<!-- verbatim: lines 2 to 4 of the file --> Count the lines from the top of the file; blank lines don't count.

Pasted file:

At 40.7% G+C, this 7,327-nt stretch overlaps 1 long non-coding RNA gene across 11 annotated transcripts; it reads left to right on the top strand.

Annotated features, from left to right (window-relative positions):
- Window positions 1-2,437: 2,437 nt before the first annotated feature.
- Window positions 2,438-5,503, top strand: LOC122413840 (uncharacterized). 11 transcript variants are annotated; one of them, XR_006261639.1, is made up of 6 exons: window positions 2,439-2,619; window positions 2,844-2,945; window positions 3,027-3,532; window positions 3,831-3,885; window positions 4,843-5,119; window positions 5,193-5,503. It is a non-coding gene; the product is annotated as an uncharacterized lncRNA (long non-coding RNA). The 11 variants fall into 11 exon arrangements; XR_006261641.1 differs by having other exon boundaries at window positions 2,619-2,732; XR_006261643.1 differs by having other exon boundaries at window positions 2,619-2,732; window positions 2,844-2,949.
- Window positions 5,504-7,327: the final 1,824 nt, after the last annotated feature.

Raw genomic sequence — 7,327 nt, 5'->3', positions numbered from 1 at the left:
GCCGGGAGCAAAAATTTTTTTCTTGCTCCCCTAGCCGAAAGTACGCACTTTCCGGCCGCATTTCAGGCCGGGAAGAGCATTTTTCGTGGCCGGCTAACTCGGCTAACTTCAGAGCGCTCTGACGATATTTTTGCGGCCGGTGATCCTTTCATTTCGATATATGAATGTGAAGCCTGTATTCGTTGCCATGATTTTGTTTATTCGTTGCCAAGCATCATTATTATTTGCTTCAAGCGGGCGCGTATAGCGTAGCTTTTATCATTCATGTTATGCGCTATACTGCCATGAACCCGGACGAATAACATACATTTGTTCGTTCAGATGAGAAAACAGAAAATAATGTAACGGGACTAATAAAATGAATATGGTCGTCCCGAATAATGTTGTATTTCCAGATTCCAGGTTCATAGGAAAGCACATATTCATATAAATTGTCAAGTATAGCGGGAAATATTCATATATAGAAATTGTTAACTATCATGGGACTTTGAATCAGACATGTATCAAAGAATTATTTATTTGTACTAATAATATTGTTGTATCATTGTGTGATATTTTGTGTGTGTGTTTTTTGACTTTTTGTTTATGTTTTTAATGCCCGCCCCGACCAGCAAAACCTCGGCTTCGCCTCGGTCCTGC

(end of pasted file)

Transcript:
Annotated features, from left to right (window-relative positions):
- Window positions 1-2,437: 2,437 nt before the first annotated feature.
- Window positions 2,438-5,503, top strand: LOC122413840 (uncharacterized). 11 transcript variants are annotated; one of them, XR_006261639.1, is made up of 6 exons: window positions 2,439-2,619; window positions 2,844-2,945; window positions 3,027-3,532; window positions 3,831-3,885; window positions 4,843-5,119; window positions 5,193-5,503. It is a non-coding gene; the product is annotated as an uncharacterized lncRNA (long non-coding RNA). The 11 variants fall into 11 exon arrangements; XR_006261641.1 differs by having other exon boundaries at window positions 2,619-2,732; XR_006261643.1 differs by having other exon boundaries at window positions 2,619-2,732; window positions 2,844-2,949.